Linda Banazis also aims to unsettle expectations and preconceptions through the use of humour and parody, and specific manipulation of conventional techniques, familiar images and signs
"I just place, put together already signified images, some of them altered for particular reasons, from the position I take as a woman and then seeing what happens with the interruption of painting...what I call it is 'unease', 'sites of unease'.(8)
Banazis questions both social history and art criticism which have generally rendered women's contribution invisible. The practice of early male artists (for example that of the Heidelberg school) have helped to perpetuate the myths of Australia's development.
"These paintings are our national symbol, this is our treasure...and they're the biggest bit of crap that ever existed. Where are the women in that? The women were having their babies and working and God knows what."(9)
In Harvester (1993) and Ram (1993), Banazis makes anamorphic reproductions of two 1890 Streeton landscapes in an area of gesso surrounded by bare canvas. She juxtaposes masculine, technological domination of the land with her own symbol of femininity or domesticity, the gingham pattern, the 'laced' edge of the gesso which reinsert the feminine.
"The images are always deformed, they are not viewed from the centre, but from the periphery, from the edge, from the other"(10)
Recontextualisations operate at the level of image and of paint - raw transparent paint is used to renegotiate the notion of the transparency of language. Banazis' disruption of visual and verbal myths is also an attempt to recuperate and validate her own experiences and memories as sources of alternative meanings. The heavy transparent brushstrokes in Ram question patriarchal authority and notions of ownership and authorship. Banazis playfully inserts her own unique bodily mark with fingerprints, parodying her own parody.
Rowley and Banazis illustrate that women need not collude with the myth that painting is an exclusively male domain. Nor is there a need for reticence in validating the materials and methods through which for example, Michelle Elliot, Moira Doropoulos and Helen Taylor produce their representations. Perhaps what is most striking about each of the artists is the emphasis placed on process rather than product.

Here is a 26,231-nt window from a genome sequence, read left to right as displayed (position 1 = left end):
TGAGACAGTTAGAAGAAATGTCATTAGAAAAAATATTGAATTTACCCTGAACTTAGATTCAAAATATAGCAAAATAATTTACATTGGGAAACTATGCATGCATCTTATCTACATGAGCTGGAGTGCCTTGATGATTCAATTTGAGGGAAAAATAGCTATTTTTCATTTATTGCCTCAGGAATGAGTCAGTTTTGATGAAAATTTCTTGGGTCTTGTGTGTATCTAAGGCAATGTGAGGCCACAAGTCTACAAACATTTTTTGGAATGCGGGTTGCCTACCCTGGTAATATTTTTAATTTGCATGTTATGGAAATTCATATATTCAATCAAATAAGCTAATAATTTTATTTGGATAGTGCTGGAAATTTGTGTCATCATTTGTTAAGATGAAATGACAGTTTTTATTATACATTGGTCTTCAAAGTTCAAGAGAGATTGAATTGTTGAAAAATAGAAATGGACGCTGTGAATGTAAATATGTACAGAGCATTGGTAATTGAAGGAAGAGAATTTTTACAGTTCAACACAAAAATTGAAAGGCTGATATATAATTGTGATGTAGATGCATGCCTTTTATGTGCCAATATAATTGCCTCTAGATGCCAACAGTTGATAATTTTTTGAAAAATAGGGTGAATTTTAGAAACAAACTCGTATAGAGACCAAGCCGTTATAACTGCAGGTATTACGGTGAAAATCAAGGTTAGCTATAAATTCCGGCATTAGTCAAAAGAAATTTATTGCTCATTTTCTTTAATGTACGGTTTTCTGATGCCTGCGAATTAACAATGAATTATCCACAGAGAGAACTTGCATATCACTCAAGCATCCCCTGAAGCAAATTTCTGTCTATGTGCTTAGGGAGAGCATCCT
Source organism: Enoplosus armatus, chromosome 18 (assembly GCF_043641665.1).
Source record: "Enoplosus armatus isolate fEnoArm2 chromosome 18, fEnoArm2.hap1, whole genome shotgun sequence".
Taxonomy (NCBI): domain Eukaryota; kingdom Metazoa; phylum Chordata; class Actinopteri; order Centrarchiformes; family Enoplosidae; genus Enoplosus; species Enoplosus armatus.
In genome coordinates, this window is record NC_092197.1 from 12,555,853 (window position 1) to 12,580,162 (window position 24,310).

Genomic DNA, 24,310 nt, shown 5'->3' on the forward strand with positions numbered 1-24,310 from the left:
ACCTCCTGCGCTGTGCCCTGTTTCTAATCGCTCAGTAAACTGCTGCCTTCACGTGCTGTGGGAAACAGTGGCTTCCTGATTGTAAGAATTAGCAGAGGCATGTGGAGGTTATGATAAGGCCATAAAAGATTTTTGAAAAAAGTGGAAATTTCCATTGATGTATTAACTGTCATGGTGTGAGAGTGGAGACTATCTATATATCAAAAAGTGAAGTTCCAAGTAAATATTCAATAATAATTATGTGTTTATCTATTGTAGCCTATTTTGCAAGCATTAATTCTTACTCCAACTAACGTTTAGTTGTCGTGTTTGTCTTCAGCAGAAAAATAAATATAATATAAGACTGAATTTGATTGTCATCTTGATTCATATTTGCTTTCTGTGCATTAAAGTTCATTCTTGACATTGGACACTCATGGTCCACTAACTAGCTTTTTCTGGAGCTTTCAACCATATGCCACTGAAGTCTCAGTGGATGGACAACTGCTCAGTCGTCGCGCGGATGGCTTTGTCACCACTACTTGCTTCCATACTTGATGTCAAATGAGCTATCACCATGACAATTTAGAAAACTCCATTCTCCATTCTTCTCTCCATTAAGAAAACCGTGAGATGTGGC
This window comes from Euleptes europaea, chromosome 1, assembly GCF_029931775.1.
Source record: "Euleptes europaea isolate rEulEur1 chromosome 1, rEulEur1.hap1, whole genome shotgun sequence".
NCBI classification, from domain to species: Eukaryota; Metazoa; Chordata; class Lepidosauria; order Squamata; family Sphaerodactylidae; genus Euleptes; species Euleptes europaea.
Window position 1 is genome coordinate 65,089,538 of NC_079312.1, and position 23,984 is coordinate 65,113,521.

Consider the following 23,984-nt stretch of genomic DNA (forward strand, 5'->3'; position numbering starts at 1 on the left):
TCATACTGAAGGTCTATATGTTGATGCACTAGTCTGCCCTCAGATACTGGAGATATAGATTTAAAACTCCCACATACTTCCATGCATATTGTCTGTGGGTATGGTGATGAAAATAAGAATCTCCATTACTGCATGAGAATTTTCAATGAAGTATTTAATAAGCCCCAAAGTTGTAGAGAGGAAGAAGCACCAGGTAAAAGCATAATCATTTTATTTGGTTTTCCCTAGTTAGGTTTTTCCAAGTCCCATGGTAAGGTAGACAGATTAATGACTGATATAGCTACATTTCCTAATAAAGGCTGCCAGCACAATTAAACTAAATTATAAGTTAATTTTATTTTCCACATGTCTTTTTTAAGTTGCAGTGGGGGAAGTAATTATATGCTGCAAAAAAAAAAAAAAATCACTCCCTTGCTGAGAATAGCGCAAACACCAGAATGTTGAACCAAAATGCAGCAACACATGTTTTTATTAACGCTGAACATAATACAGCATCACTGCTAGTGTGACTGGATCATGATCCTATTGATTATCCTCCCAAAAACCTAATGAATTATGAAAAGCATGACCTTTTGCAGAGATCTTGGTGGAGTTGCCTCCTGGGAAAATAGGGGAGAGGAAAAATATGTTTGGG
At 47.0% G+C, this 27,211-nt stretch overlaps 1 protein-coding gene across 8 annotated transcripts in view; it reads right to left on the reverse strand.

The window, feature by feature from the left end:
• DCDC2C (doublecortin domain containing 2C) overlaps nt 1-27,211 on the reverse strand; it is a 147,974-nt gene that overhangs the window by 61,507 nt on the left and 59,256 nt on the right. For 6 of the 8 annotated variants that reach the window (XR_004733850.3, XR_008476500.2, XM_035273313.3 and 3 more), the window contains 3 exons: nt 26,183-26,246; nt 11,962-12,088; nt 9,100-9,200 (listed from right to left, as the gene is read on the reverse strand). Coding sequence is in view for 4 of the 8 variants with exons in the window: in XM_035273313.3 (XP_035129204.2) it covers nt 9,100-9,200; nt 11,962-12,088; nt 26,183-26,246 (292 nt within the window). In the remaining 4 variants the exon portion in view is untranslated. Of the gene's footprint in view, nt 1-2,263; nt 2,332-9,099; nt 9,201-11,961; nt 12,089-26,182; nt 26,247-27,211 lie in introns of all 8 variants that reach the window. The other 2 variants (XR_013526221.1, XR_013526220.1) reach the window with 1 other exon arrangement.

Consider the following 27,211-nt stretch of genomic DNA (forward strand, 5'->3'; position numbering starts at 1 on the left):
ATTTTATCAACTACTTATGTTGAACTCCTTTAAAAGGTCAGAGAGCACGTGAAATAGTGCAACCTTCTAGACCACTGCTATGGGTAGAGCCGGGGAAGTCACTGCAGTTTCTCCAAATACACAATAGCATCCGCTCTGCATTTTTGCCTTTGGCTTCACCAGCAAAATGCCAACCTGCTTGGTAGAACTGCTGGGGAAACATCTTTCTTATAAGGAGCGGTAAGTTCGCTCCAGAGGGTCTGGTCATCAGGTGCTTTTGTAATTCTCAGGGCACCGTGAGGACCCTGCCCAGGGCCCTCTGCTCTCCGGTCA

The preoccupation with the end product of artistic practice, a predominantly Western tendency, not only implicates what is primarily an expression of humanness with the entire baggage of commodification and the constraining influence of market forces, but also produces forms of criticism that at best may be described as partial. The notion of art as a vital and recuperative activity rather than as fetishization or abstract contemplation permits alternative and more enabling interactions between art-maker, the work and the viewer. Part of the process of Michelle Elliot's sculptural and installation work Scar, Char Chair and Vacant Block involved burning the products so that only slides and variously embellished photographic reproductions remain.
Ellen Dissanayake has defined art simply as a "making special", a provider of direct, immediate, unselfconscious experience which in literate society has been banished creating a kind of "disembedded thinking".(11)
These examples of Elliot's work may be interpreted as an act of making everyday experiences and memories special and also of allowing others to rediscover the significance of experiences which are part of collective memory.
"I like the process...It's a questioning of everything that you do. Often what I respond to is something that might be quite tactile...something you see that might force you to do something about it."(12)
The diversity of Elliot's practice evolves from a continual search for the appropriate medium through which to present her ideas, and from the constant need to cope with change which in this instance involved the demolition of a neighbourhood house.
"It was a kind of ritual...there were so many other places that were being demolished"(13)
The construction of chairs and a table from cane and paper towels, their placement on the empty block and their final incineration achieves what Julia Kristeva has termed "denegation", a symbolic retrieval of what has been lost.(14) "I want to do something before I go, so I will burn and dig the ashes into the earth..." (15)
There is no gilt-framed picture or glazed stone to buy as a result of this practice; instead, an interaction with the slides and other records that remain involves an ongoing process of negotiating new meanings, new significances and new problems.